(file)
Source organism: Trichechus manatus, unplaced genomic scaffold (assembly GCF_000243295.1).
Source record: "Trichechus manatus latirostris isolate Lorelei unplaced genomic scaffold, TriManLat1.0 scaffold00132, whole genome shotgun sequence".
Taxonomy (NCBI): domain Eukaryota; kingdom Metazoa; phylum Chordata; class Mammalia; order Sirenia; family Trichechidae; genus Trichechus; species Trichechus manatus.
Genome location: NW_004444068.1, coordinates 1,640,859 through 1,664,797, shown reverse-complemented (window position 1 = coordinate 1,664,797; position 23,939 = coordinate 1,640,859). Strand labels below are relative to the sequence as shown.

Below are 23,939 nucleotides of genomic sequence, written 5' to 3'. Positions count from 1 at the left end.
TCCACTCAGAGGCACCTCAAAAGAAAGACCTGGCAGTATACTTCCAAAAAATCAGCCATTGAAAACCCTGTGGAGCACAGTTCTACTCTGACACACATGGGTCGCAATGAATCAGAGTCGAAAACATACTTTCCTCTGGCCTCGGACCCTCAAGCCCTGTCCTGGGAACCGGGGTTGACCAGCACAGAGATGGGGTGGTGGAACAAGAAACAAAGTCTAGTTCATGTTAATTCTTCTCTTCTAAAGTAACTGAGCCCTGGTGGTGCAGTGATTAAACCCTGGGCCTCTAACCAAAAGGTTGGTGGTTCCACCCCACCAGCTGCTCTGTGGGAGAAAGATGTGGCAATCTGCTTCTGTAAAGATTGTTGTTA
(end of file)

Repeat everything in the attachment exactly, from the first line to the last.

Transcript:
Source organism: Trichechus manatus, unplaced genomic scaffold (assembly GCF_000243295.1).
Source record: "Trichechus manatus latirostris isolate Lorelei unplaced genomic scaffold, TriManLat1.0 scaffold00132, whole genome shotgun sequence".
Taxonomy (NCBI): domain Eukaryota; kingdom Metazoa; phylum Chordata; class Mammalia; order Sirenia; family Trichechidae; genus Trichechus; species Trichechus manatus.
Genome location: NW_004444068.1, coordinates 1,640,859 through 1,664,797, shown reverse-complemented (window position 1 = coordinate 1,664,797; position 23,939 = coordinate 1,640,859). Strand labels below are relative to the sequence as shown.

Below are 23,939 nucleotides of genomic sequence, written 5' to 3'. Positions count from 1 at the left end.
TCCACTCAGAGGCACCTCAAAAGAAAGACCTGGCAGTATACTTCCAAAAAATCAGCCATTGAAAACCCTGTGGAGCACAGTTCTACTCTGACACACATGGGTCGCAATGAATCAGAGTCGAAAACATACTTTCCTCTGGCCTCGGACCCTCAAGCCCTGTCCTGGGAACCGGGGTTGACCAGCACAGAGATGGGGTGGTGGAACAAGAAACAAAGTCTAGTTCATGTTAATTCTTCTCTTCTAAAGTAACTGAGCCCTGGTGGTGCAGTGATTAAACCCTGGGCCTCTAACCAAAAGGTTGGTGGTTCCACCCCACCAGCTGCTCTGTGGGAGAAAGATGTGGCAATCTGCTTCTGTAAAGATTGTTGTTA